Birth Pangs of Democracy in Nepal: Commentary from Dr. Baburam Bhattarai in Nepal

Dr. Baburam Bhattarai is a standing committee and politburo member of CPN (Maoist).


Monthly Review from Dr. Baburam Bhattarai, one of the leaders of the revolutionary forces in Nepal. We cannot fully authenticate the piece since there is a revolutionary war under way in Nepal and Dr. Bhattarai is underground. But we believe the article to be authentic from its content alone.

In June of this past year we published the first English translation of an important letter from Dr. Bhattarai setting out the facts and circumstances surrounding the palace massacre in Kathmandu on June 1st, 2001. We suggest that the reader not familiar with the recent history of Nepal review that letter (and our introduction) at

The letter of June 2001 had been published originally in Nepali by mainstream editors who were arrested for that act of courage, and subsequently released. But even this is not possible today in Nepal. The newspapers friendly to the popular and revolutionary cause are shut, their editors in jail. The editor of a mainstream paper is now subject to arrest and interrogation for even quoting a revolutionary leader. In these circumstances, we believe this article of Dr. Bhattarai to be the first detailed analysis available to the international community from the leadership of the revolutionary forces following the resumption of the revolutionary war in Nepal in late November.

In the seven months since the new King Gyanendra seized the throne over the murdered body of his older brother, events have moved quickly. At first the new King made conciliatory gestures as he sought to establish control over the armed forces. The Prime Minister was changed, and the new Premier (Deuba) called for a truce in the People’s War, talks between the government and the revolutionary leadership, and announced his intention of instituting land reform, abolishing aspects of caste degradation, and achieving legal equality for women. The revolutionary leadership agreed to the talks and to the truce. For the first time the revolutionaries could hold public meetings even in the center of the main cities—Kathmandu and Pokhara—and vast happy crowds assembled.

But the chalice was poisoned. The promised release of the imprisoned revolutionaries was always being put off, even though the revolutionaries released the police they had taken prisoner. The promised land reform was delayed. The talks were sterile, with the government side declaring non-negotiable the key matter of calling a democratically elected national convention to consider the question whether Nepal should be a monarchy or a republic. And the new King moved steadily to assert his control over the armed forces. When he believed his position secure, at the start of November he took the step of declaring his son Paras—hated by many from one end of the country to the other as a thug and a murderer—crown prince and successor to the throne. And army units began moving into place around the country.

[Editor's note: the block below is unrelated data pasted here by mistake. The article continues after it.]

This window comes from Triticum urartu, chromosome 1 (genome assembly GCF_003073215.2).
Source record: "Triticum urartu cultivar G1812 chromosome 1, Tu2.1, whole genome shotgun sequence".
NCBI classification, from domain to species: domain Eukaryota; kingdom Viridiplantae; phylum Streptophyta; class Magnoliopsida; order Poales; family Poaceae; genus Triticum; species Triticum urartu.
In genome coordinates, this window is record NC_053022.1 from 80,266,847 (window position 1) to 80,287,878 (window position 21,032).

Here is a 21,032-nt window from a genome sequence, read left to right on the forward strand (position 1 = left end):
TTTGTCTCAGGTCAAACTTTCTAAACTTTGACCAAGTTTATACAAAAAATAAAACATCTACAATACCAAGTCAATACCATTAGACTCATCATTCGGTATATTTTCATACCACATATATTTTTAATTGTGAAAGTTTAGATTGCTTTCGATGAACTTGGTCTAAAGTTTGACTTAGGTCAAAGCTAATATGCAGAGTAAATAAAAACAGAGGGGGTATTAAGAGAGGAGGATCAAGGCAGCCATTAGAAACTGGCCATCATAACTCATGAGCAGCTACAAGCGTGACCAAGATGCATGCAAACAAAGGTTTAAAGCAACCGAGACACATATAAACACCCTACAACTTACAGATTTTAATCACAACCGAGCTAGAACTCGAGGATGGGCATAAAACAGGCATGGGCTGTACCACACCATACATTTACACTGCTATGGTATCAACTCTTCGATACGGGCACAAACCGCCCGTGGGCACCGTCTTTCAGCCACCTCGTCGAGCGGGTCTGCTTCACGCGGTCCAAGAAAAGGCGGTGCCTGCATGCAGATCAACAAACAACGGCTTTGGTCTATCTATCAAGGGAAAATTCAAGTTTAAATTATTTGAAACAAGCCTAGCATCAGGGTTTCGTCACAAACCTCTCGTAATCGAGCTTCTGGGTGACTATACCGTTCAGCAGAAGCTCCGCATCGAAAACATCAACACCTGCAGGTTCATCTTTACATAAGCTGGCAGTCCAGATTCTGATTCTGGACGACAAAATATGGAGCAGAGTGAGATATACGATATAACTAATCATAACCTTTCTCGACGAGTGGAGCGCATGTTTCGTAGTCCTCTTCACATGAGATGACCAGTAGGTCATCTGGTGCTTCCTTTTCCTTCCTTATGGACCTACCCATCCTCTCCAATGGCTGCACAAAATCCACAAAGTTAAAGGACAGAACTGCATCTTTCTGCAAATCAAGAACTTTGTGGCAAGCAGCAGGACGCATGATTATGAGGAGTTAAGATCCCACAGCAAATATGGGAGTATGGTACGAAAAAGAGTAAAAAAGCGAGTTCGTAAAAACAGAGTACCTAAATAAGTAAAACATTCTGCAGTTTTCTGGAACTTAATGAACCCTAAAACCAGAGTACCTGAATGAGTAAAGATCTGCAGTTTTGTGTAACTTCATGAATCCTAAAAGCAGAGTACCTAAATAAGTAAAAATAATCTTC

Under these circumstances the People’s War resumed on November 23, when the revolutionaries in the countryside moved to liberate their still unreleased comrades in the major district jails by force of arms. At the jail in Salleri, the district town of Solu-Khumbu district, the kids ran up against an army unit recently moved into position. Unlike prior jailbreaks the army did not stand aside, and in the intense fighting the prisoners were liberated, and the district offices burned, but the revolutionaries suffered serious casualties.

On November 26th the King and the Premier Deuba declared a state of emergency, suspended democratic legal rights, closed leftist newspapers, started making mass arrests, and – of course—denounced the revolutionaries as “terrorists.” In the month since the imposition of the royal military dictatorship it has been estimated that some six hundred youths have been killed by the government as “Maoists,” a thousand or more arrested on suspicion of revolutionary activity, and about one hundred police and army personnel have lost their lives. Yet only last week, on December 27th, the revolutionaries entered and took temporary control of Jumla, the primary town of northwest Nepal and not previously a scene of armed revolutionary activity, driving the local police and governmental officials to take refuge at a nearby army camp.